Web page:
Most are provoked however. Most people don’t realize it because dogs have boundaries too. Take for instance , my husband about almost 12 years ago now when he was at his aunt’s house stuck his face down to pet his cousin’s dog . Sticking your face in a dog’s face is very aggressive in dog language . So naturally this dog grabbed him by the face . My husband did not know or have any clue that this was aggressive nature to a dog . This is not how you greet a dog . So she sunk her top canines into his skull and her bottom canines through his chin . Then when he pulled away she wracked her canines down his face . All completely and utterly his fault because he miscommunicated with her . However ,many people would see this as “unprovoked “as he was “just being friendly “to the dog . Well, no. He was aggressive.
    Yes. Not in my case, ever and I have been bitten and almost attacked several times. Obviously your statistics are probably right and I am one of the exceptions. My child did play too roughly with my friend's dog and he barked (unusually) so we taught him not to do that again. 99.9% of the time my child knows how to approach dogs, is very gentle and no issues -we don't have a dog and he knows to ask me and the owner before approaching a dog. In my experience the issues were mostly unrelated to the dog -it was the irresponsible dog owner who let her dog run off leash in a leash law area or on too long a leash - such as letting the dog run around a corner of our hallway while I am walking down that hallway so that the dog confronts me in a barking/aggressive way and the owner is not in control as she's around the corner. I find that scary and upsetting. I typically would not blame the dog, but the owner. I blame the owner here. Of course dogs have boundaries. That's a no brainer and although I am not a dog lover I treat dogs like people in that sense -they are not puppets -you approach them properly and ask the owner if you're not sure.

  7. #16
    Platinum Member SherrySher's Avatar
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    Sticking your face in a dog’s face is very aggressive in dog language
    I'm sorry, Seraphim but I absolutely disagree. I have had loads of dogs in my lifetime and not one of them were a danger or aggressive like that. We had mixed breeds and even mutts and none of them would have grabbed someone's face if someone knelt down by them.

    If your dog is doing that, it's bad dog and a dangerous dog!! If it has been domesticated and raised properly, it won't do those kinds of things.

    Yes, at the end of the day a dog is an animal but it can be taught and it does know better.

  8. #17
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    Originally Posted by SherrySher
    I'm sorry, Seraphim but I absolutely disagree. I have had loads of dogs in my lifetime and not one of them were a danger or aggressive like that. We had mixed breeds and even mutts and none of them would have grabbed someone's face if someone knelt down by them.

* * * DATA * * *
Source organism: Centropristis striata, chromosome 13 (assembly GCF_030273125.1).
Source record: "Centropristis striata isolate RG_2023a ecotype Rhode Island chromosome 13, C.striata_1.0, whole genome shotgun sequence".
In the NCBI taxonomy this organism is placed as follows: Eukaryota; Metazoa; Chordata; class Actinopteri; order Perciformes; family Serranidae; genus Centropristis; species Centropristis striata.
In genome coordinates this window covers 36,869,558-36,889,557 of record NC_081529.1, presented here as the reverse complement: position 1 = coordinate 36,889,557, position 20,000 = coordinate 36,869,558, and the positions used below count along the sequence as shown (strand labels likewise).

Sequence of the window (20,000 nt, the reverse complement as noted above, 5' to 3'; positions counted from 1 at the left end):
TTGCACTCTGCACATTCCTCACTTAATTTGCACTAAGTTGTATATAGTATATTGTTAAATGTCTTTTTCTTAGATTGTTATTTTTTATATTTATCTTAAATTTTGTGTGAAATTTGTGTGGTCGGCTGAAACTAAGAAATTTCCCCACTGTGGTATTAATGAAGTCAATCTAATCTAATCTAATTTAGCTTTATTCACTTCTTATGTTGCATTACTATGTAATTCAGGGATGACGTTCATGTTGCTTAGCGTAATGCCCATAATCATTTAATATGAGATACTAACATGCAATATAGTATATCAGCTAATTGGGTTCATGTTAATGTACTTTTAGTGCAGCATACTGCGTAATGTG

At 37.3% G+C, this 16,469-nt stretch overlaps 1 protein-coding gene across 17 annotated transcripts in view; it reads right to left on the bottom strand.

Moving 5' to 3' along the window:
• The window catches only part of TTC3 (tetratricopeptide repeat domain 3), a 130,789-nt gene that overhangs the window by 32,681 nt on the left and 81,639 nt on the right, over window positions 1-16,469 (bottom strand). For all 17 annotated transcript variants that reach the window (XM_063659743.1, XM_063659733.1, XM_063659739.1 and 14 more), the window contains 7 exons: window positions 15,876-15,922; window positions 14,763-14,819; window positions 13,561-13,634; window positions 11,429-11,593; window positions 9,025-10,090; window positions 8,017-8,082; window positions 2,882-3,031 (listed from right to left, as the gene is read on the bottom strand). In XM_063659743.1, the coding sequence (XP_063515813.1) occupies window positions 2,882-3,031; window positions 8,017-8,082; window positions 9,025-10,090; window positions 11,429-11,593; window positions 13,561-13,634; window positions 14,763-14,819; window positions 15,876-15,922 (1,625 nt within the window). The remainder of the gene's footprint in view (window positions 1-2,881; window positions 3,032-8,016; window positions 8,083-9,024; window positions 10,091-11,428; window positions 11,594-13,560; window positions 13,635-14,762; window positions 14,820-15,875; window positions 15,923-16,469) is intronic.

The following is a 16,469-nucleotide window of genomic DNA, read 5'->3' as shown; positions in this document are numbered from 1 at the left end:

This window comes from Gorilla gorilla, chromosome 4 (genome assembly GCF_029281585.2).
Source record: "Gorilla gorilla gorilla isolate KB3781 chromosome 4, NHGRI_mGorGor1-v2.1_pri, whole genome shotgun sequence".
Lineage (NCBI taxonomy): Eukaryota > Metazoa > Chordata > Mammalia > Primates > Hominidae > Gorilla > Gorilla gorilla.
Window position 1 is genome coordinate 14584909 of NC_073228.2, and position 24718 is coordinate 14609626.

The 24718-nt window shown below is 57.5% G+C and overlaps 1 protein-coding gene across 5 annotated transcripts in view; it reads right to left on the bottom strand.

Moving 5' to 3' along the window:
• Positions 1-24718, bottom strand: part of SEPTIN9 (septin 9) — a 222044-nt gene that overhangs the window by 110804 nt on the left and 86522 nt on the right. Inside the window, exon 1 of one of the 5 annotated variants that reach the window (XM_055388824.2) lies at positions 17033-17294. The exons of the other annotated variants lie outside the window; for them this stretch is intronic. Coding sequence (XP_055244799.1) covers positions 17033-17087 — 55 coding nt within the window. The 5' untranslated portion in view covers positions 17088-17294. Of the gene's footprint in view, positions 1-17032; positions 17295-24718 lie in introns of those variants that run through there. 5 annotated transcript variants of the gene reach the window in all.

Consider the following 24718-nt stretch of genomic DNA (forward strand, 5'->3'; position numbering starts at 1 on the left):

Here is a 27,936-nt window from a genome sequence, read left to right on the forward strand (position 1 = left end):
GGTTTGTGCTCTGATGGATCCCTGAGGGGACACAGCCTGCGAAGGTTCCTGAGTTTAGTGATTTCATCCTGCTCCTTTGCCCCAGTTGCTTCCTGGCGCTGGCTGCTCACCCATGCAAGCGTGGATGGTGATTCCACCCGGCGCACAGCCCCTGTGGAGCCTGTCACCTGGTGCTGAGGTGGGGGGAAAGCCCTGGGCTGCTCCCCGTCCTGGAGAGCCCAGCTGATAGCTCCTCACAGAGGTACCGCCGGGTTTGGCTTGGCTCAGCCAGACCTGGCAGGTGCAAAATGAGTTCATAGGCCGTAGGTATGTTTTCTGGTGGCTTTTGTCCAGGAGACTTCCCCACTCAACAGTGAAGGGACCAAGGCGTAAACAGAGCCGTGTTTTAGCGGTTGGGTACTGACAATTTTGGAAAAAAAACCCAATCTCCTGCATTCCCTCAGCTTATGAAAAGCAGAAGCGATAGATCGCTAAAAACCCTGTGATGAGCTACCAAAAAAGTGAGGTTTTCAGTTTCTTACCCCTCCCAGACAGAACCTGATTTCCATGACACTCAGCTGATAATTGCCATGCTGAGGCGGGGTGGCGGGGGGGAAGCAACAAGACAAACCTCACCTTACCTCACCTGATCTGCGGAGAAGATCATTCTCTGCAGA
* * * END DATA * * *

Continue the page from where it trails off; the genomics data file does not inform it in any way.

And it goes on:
If your dog is doing that, it's bad dog and a dangerous dog!! If it has been domesticated and raised properly, it won't do those kinds of things.

    Yes, at the end of the day a dog is an animal but it can be taught and it does know better.
    That's interesting - I did not know that. I would do that only if it was a dog I knew well I suppose and knew that that was ok with the dog but it wouldn't occur to me to do that to a dog -not really out of fear just....why do that. I certainly have knelt down in front of a dog -so has my son -no issues.

  9. #18
    Platinum Member SherrySher's Avatar
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    I truly do believe it has to do with the dog and how well the owners trained it.

    Our family had all sorts of dogs and none would ever be aggressive like that. But we did train our dogs as puppies and took great care of them.

  10. #19
    Forum Supporter ~Seraphim ~'s Avatar
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    The dog is not at fault but grandma and the parents. You never leave a child unattended with a dog . A good dog or a dog with issues.

    In my husband’s case the dog was part Shepard and part wolf. And she had been abused as a pup. However, I still stand sticking your face in an animal’s face is a really bad move. Can you imagine greeting someone by sticking your face right into theirs? Agressive right? I would probably smack the person. It is threatening.

  11. #20
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    Originally Posted by SherrySher
    I truly do believe it has to do with the dog and how well the owners trained it.

    Our family had all sorts of dogs and none would ever be aggressive like that. But we did train our dogs as puppies and took great care of them.
    I blame the owners for not training the dog and allowing it to be a dangerous weapon. I'm not sure about the dog's "fault" in that context but i'm not a dog owner.